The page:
This year, schools across America will spend an estimated $10 billion on educational technology solutions. Laptops, tablets, and curriculum software are eating up school budgets and forcing districts to make cuts to existing programs like libraries, music, art, theater, and sports. The rush to put a connected device in the hands of every student is often a misguided, yet hopeful, attempt to leapfrog over existing problems by purchasing new technology.
As a former school administrator, I have been on the inside of many budget planning sessions. They generally start the same way each year. The business administrator or superintendent delivers the bad news that salaries and benefits (usually 80-85 percent of the total budget) as well as other fixed costs like fuel are continuing to go up, but the board would like to see a flat budget, or possibly a nominal increase of 1 or 2 percent. Do more with less.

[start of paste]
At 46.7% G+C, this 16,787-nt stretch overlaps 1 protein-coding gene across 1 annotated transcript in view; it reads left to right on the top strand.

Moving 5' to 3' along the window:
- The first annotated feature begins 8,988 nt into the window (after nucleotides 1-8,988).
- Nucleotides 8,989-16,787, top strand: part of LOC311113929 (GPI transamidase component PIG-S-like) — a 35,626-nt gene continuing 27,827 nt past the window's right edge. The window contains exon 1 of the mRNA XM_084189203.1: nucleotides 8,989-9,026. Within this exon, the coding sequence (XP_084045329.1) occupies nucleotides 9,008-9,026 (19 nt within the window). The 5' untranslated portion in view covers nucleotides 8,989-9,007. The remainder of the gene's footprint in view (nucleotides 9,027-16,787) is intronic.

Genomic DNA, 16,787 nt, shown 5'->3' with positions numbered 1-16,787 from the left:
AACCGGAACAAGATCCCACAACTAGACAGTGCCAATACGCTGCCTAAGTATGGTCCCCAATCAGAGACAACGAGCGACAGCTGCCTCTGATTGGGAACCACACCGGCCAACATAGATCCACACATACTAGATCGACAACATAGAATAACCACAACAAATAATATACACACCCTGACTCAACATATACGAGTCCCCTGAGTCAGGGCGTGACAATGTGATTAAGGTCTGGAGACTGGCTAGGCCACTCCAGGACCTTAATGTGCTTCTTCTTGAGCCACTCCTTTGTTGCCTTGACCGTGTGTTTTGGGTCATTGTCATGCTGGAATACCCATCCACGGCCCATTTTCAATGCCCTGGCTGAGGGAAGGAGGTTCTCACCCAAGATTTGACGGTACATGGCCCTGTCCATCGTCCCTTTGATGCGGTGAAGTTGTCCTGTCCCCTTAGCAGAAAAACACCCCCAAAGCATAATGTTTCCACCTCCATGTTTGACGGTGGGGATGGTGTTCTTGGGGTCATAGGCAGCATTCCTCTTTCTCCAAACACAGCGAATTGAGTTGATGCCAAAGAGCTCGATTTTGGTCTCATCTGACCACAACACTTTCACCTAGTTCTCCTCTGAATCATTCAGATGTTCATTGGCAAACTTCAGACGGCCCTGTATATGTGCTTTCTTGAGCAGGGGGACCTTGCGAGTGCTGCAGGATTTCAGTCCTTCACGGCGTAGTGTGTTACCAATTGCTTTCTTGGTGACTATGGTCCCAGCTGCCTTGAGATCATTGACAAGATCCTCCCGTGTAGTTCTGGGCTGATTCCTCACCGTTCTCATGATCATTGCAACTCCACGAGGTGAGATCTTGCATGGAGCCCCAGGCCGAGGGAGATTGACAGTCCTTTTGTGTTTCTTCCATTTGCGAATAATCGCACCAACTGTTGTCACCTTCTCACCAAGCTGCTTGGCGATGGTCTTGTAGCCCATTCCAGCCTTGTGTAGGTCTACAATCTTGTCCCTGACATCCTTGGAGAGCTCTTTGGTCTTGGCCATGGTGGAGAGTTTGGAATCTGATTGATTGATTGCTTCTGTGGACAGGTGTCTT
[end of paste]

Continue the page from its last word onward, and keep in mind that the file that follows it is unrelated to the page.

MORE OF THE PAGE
A major technology investment is a rare opportunity. It’s usually a one-time event resulting from an unanticipated budget surplus, or the passing of a special warrant article. Often times, it’s a last-minute budget proposal that has not been communicated to staff and doesn’t align with curriculum expectations.
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